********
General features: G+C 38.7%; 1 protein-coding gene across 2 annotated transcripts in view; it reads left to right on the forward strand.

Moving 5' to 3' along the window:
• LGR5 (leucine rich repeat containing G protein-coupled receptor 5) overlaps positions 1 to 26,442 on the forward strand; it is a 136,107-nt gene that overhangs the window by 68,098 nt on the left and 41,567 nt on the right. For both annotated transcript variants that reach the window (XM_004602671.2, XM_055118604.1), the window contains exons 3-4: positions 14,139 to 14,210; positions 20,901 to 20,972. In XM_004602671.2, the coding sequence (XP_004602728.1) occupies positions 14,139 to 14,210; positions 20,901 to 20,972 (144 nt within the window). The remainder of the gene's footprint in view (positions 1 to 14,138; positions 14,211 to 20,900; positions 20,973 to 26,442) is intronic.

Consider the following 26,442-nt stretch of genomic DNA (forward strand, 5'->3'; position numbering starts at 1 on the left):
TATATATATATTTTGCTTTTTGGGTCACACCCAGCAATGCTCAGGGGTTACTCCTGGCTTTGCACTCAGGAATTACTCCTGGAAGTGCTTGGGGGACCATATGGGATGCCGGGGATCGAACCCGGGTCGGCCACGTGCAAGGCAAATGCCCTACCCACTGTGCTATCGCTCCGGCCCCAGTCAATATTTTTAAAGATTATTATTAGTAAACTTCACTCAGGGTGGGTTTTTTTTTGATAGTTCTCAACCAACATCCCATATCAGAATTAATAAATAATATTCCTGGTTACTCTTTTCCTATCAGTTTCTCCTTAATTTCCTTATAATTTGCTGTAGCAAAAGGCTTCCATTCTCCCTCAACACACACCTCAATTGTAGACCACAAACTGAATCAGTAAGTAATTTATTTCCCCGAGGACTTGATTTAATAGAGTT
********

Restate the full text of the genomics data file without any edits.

General features: G+C 38.7%; 1 protein-coding gene across 2 annotated transcripts in view; it reads left to right on the forward strand.

Moving 5' to 3' along the window:
• LGR5 (leucine rich repeat containing G protein-coupled receptor 5) overlaps positions 1 to 26,442 on the forward strand; it is a 136,107-nt gene that overhangs the window by 68,098 nt on the left and 41,567 nt on the right. For both annotated transcript variants that reach the window (XM_004602671.2, XM_055118604.1), the window contains exons 3-4: positions 14,139 to 14,210; positions 20,901 to 20,972. In XM_004602671.2, the coding sequence (XP_004602728.1) occupies positions 14,139 to 14,210; positions 20,901 to 20,972 (144 nt within the window). The remainder of the gene's footprint in view (positions 1 to 14,138; positions 14,211 to 20,900; positions 20,973 to 26,442) is intronic.

Consider the following 26,442-nt stretch of genomic DNA (forward strand, 5'->3'; position numbering starts at 1 on the left):
TATATATATATTTTGCTTTTTGGGTCACACCCAGCAATGCTCAGGGGTTACTCCTGGCTTTGCACTCAGGAATTACTCCTGGAAGTGCTTGGGGGACCATATGGGATGCCGGGGATCGAACCCGGGTCGGCCACGTGCAAGGCAAATGCCCTACCCACTGTGCTATCGCTCCGGCCCCAGTCAATATTTTTAAAGATTATTATTAGTAAACTTCACTCAGGGTGGGTTTTTTTTTGATAGTTCTCAACCAACATCCCATATCAGAATTAATAAATAATATTCCTGGTTACTCTTTTCCTATCAGTTTCTCCTTAATTTCCTTATAATTTGCTGTAGCAAAAGGCTTCCATTCTCCCTCAACACACACCTCAATTGTAGACCACAAACTGAATCAGTAAGTAATTTATTTCCCCGAGGACTTGATTTAATAGAGTT